By Hitisha Jain
New Delhi : Weather forecaster India Meteorological Department (IMD) on Tuesday predicted that India will witness normal monsoon this year. It said that monsoon rainfall may be 96% of the normal with an error margin of 5% on either side.
Monsoon is considered to be very vital for Indian economy as agriculture still largely is dependent on the weather phenomenon.
Before IMD, private sector weather forecaster, Skymet had predicted India’s monsoons for 2017 to be ‘below normal’.
A poor monsoon may adversely impact food inflation. However, if one looks at the data from past ten years, food inflation has not spiked following poor monsoon.
The main reason for that is better supply side management.
Nirmal Bang in its research report mentioned that the supply side management has improved in recent years, thereby limiting sharp increase in inflation despite below monsoon in the country.
Teresa John, Research Analyst (Economist), Nirmal Bang in the report titled ‘IMD Forecasts Normal Monsoon, But El Nino Looms’, said, “Prices of commodities such as cereals have been relatively benign despite a poor monsoon in the past two years, although the prices of pulses and sugar witnessed sharp swings.”
As per the recently released data, India’s Whole sale Price Index (WPI) inflation for the month of March stood at 5.7%. The country’s WPI in the month of February 2017 stood at 6.6% as compared to 5.25% of January 2017 and negative 0.85% during the same month of previous year.
The above chart shows that inflation has come down despite ‘below normal’ monsoon.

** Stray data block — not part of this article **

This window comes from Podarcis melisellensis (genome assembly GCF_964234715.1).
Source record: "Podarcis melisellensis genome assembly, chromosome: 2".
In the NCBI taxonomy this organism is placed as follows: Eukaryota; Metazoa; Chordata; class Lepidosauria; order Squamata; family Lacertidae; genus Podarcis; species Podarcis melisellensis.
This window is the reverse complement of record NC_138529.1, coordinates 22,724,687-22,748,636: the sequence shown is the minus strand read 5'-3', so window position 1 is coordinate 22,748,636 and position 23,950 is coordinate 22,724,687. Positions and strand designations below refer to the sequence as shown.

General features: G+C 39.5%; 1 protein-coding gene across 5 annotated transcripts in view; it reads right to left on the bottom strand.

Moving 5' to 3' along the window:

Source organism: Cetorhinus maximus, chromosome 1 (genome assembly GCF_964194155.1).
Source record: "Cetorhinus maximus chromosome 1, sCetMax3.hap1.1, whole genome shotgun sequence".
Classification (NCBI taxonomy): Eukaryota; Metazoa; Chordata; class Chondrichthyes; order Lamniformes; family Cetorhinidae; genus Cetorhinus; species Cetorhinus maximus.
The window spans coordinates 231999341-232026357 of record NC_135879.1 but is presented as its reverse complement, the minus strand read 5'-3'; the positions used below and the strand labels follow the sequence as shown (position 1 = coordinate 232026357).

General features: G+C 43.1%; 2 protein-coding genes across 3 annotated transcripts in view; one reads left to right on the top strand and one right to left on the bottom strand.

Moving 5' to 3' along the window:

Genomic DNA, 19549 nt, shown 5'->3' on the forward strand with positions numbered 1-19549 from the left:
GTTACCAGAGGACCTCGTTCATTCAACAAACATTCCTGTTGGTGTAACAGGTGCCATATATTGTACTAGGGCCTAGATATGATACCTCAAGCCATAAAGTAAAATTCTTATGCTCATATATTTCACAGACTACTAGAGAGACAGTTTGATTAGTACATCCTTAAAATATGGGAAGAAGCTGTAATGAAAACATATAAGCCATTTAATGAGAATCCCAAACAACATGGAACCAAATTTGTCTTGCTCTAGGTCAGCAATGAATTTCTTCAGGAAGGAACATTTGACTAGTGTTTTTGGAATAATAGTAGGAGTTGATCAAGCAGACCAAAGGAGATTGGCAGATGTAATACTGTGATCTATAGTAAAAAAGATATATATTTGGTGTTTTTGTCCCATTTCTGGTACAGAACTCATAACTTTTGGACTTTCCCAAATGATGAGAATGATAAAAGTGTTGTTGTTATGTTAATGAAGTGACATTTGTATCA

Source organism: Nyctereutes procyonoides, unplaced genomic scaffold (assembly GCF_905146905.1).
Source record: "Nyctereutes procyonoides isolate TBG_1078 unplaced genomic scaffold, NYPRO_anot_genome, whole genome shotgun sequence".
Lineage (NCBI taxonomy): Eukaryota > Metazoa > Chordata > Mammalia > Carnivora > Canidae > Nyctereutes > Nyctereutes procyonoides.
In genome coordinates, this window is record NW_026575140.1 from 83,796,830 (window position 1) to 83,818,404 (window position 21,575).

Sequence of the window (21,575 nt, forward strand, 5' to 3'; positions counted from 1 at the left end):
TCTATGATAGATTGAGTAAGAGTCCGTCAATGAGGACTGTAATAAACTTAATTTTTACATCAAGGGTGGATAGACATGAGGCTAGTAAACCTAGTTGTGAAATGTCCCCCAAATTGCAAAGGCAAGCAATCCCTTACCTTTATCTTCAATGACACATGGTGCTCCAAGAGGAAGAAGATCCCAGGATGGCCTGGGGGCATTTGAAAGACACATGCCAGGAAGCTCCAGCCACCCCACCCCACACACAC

In its bi-monthly monetary policy review on April 6, the Reserve Bank of India had said, “Since the February bi-monthly monetary policy statement, inflation has been quiescent. Headline CPI inflation is set to undershoot the target of 5% for Q4 of 2016-17 in view of the sub-4% readings for January and February.”
“For 2017-18, inflation is projected to average 4.5% in the first half of the year and 5% in the second half,” it said.
This brings to another point that most of the experts’ outlook states that RBI will not announce rates cut anytime soon.
As per the Nirmal Bang report, RBI will choose to accommodate supply shocks ‘within limits’ as long as it is confident that inflation will remain within its target range, and inflation expectations are not hampered.
“However, if inflation is expected to exceed its target, or high inflation expectations are likely to be entrenched because of food supply shocks, then the RBI may very well choose to increase key rates. But we see little need for RBI action as long as the government maintains its efforts on supply side management,” John said.
According to a Motilal Oswal report, “While the forecast is not as optimistic as last year, the prediction of normal monsoon is a welcome sign, considering that agriculture in India is heavily dependent on rains and that June-September monsoon accounts for ~70% of annual rainfall. While good rainfall aids crop production and thus agricultural gross value added (GVA), there is no direct correlation of monsoon with food inflation,” the report said.
Source: Zee Business